In stark contrast to university life, however, I was satiated intellectually by working at a hospital at the age of 18 and learning about advanced cardiology every day. It was the perfect combination of work, study, and experience-based learning. In the final (fourth) year, it was internship time and I worked as a second assistant in complex cardiac surgeries and learned what experienced surgeons do. Imagine being 20 years old and learning what surgeons 10 years older had just started to learn. My biggest worry at the time was that the PA program was not recognised at the time. Only in the last two years has the program received ICMR recognition, owing to the hard work of many physician assistants who might have cared for your loved ones at hospitals around India. I was sure that working in a routine hospital would not suit my life’s ambitions by this time. A late evening call from Dr. KM Cherian as he rushed into the OR at 7 PM changed my life forever. During that surgery, I was asked what my ambitions were. I reluctantly told them that I wanted to be a surgeon and could not. Without any hesitation, the two surgeons asked me to pursue research. Buoyed on by the fact that my ambitions met their blessings, I pressed on with more rigorous GRE preparations. During these four years, I had a chance to assist in over 300 surgeries in the last 18 months of my study. I also established the first homograft valve bank, which is still the best way to treat congenital cardiac conditions instead of using artificial valves.

With the perfect alignment of my interests and their insistence, I landed in the US after a year of preparations that spanned doing word lists and analytics in a steamy, nauseating, staunch smell of carcasses in a mortuary where I would go to collect hearts for the valve bank. Since I had to wait before harvesting the heart from the cadavers and obtaining permission, I thought, why to waste time and study during that time. Anyways, this took me to The Ohio State University, where my stubborn nature again ensured I was only applying to universities with a solid cardiac research background. The rest, as they say, is history, but it was not without hiccups. I was admitted into the Biophysics Program at OSU. Due to my unconventional (lack of basic research) background, I was invited on a paid stipend in summer 2002 rather than fall 2002 to kick start my lab rotations. I had no clue about basic science or protein structure etc. So right on cue in my first term, my GPA fell below 3.0, and I was on academic probation. You can buy me coffee or a beer to have me describe how I got out of it in the following three terms. Nevertheless, this experience brought out a steely resolve that I would be the best at what I do, no matter the situation.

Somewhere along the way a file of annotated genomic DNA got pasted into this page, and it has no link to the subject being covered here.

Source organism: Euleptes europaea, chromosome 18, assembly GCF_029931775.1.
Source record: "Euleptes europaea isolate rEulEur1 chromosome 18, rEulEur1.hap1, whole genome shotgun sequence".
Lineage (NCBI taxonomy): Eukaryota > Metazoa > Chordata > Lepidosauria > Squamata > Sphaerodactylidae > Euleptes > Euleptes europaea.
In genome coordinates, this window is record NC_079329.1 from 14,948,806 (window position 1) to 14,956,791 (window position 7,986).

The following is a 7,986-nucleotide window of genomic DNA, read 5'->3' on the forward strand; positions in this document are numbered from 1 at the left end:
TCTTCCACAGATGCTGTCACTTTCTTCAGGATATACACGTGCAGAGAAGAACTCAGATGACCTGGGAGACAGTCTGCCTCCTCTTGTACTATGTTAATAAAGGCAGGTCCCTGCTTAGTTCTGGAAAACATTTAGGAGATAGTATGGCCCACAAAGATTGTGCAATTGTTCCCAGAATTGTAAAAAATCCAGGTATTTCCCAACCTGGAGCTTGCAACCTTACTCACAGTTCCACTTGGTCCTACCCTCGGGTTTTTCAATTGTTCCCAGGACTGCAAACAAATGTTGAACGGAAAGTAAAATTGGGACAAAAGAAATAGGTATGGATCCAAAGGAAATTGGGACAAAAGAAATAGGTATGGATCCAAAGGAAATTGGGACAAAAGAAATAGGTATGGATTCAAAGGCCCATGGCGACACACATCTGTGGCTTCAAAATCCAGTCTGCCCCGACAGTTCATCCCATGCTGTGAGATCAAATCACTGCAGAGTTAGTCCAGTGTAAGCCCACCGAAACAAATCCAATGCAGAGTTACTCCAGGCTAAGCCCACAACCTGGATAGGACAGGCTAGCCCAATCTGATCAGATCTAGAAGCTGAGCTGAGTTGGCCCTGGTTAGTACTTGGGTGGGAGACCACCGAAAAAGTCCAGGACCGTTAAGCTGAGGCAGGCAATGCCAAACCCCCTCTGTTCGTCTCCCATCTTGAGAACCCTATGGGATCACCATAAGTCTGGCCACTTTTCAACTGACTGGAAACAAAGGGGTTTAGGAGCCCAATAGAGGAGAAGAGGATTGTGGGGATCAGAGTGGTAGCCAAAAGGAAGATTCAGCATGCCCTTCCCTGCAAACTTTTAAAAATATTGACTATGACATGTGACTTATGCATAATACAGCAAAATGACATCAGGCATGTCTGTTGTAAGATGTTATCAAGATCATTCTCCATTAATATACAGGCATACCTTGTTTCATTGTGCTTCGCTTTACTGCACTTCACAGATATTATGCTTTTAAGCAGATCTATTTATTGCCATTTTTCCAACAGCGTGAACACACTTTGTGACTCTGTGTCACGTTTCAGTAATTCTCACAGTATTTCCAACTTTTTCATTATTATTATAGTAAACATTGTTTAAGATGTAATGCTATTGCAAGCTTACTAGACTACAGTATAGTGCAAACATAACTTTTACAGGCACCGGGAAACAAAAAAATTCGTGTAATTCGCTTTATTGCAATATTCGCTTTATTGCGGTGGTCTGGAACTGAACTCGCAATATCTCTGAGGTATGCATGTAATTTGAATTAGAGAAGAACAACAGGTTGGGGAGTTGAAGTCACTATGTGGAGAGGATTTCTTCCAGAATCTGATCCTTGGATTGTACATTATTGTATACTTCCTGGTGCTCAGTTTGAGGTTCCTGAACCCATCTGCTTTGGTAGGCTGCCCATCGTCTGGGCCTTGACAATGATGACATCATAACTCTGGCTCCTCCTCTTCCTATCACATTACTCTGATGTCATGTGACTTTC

My life has been a parabolic path, the failures of not getting into medical colleges could have disappointed others. In my case, I used that as a springboard and told myself — “never again” and this propels me to this very day.

After a very productive Ph.D. and 18 manuscripts later, my life brought me to the UK, which again was an accident of applying for a role late at night, half-intoxicated with alcohol while browsing Nature Medicine. I was hired to a position where the hiring manager apparently waited 18 months to find the right person. My role was to perform a risk assessment of cardiovascular safety and advise drug discovery teams in devising strategies to mitigate this risk. After three years and still actively publishing during that time, I got the chance to establish something from the ground up, in Bioelectronics. Why? GSK had just realized that nerves, much like molecular pathways, offered pathways that offered a way to intervene and treat disease.

How I got to this role was an accident, too, and something that I outlined in my first episode of the podcast I produce (www.skrapspodcast.com). After 8.5 productive years of being the architect of the R&D portfolio that led to the $715 million investment to form Galvani Bioelectronics, I have now stepped out of that role to establish something existing. At its peak, my research focused on 23 different nerve targets across 23 various indications. However, only one of them was the vagus, and every single nerve target was in the autonomic nervous system.

Right now, it is my life’s mission to define a new path for intervening in disease and nerves; much like proteins and enzymes, I remain deeply convinced that it offers a parallel path to modulate disease pathophysiology.

So, my life has been a parabolic path, the failures of not getting into medical colleges could have disappointed others. In my case, I used that as a springboard and told myself — “never again” and this propels me to this very day.

Edited by: Kshipra S. Kapoor and Nikita Nimbark